Sorry for the long read. If your car behaves the ways I described, your alt n regulator should be good.
 

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Other things you could check are
check whether it stops charging when the ac compressor kicks on. If the belt is slipping too much it will not charge. Ac can make the belt slip when it kicks in if it is running low on lube, or if the belt is cheap, stretched, too long or if any pulley bearing on the engine is failing.

I mentioned a 'cheap' belt because I literally bought a new acc belt from az a couple of months ago when my ps pump blew a leak. I had to clean the whole side of the motor and engine bay (was a 4.5 hr messy job!). AZ don't sell Gates belts for our cars, so I put a no-name on it. Fkn sqealed like a pig every start up and when the ac kicked on OR IF MY ALT was trying to charge heavily to recover from heavy bass use. It must've been an inch too long. I dealt with it for a week thinking I must have not cleaned all the pulleys well enough. I finally went and bought a Gates and boom..... All good. So don't trust a brand new cheapo belt.
 

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Oh yeah and check your tensioner. It may just need to be persuaded a little tighter against the belt. Sometimes that spring action gets bound and doesn't push it's max against the belt. Without making the belt come off, exercise the tensioner back and forth a few times to break up whatever crud could be holding it from max tension.

Ok I'm done lol. Each of those things I wrote about have been seperate problems I've had to figure out and fix, and each time my alt wasn't charging.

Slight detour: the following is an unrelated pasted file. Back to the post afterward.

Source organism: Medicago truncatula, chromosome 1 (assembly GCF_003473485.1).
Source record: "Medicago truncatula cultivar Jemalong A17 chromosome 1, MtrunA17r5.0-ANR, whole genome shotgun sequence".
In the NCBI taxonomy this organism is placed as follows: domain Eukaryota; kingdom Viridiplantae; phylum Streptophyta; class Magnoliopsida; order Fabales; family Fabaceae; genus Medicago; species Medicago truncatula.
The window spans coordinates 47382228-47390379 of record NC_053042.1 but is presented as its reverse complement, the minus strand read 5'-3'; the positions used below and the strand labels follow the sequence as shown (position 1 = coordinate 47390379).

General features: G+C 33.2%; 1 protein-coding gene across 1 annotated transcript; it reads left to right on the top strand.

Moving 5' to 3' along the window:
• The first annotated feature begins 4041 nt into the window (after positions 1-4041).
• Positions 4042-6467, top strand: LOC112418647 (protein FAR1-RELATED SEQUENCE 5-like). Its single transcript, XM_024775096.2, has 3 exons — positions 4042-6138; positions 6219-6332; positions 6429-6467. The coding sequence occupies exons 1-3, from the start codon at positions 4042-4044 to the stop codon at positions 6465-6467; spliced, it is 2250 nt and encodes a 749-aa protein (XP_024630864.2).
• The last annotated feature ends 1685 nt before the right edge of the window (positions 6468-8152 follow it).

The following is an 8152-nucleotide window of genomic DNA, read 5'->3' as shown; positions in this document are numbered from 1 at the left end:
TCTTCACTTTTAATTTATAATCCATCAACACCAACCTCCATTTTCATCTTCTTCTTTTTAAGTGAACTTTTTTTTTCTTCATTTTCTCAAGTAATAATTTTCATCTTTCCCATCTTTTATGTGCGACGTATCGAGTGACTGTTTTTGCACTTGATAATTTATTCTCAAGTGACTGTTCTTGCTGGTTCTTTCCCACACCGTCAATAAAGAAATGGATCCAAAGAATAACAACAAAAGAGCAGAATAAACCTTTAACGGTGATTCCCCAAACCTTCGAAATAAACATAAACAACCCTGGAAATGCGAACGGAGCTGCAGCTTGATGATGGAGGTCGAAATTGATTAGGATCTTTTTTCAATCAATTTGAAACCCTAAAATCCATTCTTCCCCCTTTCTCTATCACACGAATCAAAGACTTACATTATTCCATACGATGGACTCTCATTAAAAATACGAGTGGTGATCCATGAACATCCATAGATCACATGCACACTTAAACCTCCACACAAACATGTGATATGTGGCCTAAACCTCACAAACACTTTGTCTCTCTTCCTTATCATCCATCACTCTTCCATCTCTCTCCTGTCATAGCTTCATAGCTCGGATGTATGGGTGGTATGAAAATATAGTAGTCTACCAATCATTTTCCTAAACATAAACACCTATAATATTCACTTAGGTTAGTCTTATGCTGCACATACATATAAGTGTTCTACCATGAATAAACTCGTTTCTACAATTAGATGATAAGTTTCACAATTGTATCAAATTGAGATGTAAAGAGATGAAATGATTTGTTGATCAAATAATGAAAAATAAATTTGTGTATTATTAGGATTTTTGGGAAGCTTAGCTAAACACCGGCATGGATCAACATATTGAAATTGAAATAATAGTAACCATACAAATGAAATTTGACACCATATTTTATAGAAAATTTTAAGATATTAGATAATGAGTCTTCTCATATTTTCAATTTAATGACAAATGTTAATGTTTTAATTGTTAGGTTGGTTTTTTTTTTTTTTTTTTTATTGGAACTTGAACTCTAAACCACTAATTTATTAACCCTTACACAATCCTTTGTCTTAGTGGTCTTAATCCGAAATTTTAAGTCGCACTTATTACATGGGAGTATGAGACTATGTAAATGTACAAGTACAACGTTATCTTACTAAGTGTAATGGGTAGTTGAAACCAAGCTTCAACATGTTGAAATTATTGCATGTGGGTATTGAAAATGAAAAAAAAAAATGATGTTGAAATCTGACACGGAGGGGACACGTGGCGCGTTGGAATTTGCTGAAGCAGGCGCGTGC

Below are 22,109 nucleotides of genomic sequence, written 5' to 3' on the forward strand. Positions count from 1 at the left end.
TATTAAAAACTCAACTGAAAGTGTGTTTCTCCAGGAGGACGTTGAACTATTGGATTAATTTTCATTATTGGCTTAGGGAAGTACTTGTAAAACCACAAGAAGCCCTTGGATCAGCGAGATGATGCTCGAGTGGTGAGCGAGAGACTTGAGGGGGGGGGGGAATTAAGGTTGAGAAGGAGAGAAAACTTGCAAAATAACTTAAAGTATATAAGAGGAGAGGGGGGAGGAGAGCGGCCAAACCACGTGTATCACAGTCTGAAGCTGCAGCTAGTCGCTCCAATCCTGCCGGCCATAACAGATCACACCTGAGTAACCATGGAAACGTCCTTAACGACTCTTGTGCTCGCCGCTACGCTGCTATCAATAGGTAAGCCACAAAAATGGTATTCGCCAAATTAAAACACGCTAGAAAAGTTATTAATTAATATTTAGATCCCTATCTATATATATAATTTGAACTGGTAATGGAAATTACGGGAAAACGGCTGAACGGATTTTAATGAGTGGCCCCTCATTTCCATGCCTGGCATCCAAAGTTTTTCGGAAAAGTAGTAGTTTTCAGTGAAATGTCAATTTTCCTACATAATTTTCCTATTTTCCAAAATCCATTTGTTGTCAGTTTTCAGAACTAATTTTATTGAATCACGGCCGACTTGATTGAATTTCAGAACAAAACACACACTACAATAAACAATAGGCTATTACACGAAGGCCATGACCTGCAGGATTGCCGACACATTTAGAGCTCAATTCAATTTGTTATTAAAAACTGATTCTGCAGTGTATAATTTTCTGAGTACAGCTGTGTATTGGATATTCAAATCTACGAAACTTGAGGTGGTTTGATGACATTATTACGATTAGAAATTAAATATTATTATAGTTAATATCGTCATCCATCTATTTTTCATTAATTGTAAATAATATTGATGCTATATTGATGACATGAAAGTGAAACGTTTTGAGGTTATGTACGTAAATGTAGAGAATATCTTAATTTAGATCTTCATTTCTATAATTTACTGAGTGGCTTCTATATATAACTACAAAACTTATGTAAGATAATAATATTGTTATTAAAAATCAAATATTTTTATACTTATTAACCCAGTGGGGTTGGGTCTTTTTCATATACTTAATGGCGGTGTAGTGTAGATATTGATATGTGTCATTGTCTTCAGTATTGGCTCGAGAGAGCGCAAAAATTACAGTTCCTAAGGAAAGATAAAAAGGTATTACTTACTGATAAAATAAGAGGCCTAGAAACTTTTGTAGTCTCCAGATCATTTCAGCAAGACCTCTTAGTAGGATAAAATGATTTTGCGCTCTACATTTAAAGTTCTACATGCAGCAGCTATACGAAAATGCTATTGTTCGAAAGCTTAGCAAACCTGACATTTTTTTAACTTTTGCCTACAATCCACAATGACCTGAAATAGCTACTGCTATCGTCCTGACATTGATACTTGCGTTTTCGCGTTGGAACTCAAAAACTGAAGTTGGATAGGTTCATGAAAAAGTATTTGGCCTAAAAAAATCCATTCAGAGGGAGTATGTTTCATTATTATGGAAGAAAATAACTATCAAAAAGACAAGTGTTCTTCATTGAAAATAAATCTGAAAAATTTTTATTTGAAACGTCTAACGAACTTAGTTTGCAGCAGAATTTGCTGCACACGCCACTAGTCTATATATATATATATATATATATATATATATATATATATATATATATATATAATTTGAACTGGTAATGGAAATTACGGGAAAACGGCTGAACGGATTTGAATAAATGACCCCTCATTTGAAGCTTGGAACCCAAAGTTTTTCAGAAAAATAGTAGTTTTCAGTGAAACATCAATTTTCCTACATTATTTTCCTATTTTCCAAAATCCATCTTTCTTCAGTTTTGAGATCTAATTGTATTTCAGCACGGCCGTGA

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15 volts would be bad as well, shouldn't charge that high.
 

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Discussion Starter #9
Thanks for all your replies.
The rebuilt alternator was the problem.
I installed it and everything works fine.
But still goes to 15V on idle, is it OK?

Regards, Kevin.
 

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That's too high to see as a consistent number, battery would be overcharged & damaged.
 

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If it is charging that high you have a bad ground brotha. That new batt will be toast quickly. Add a new, thicker ground wire from the neg to the frame.
 

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Pure overcharging is generally caused by a bad regulator.
 

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It could also be an issue with the PCM to alternator interface / wiring which disrupts the smart charging system. In other words, the alternator will function as a conventional generator and its output will no longer be controlled by the PCM.

Bear in mind also that the high output voltage is not being delivered only to the battery but to other components directly connected to the power rail.
 

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Again, you're talking regulator there.
 

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It's regulated to avoid differences with speed, otherwise it'd be constantly changing with rpm.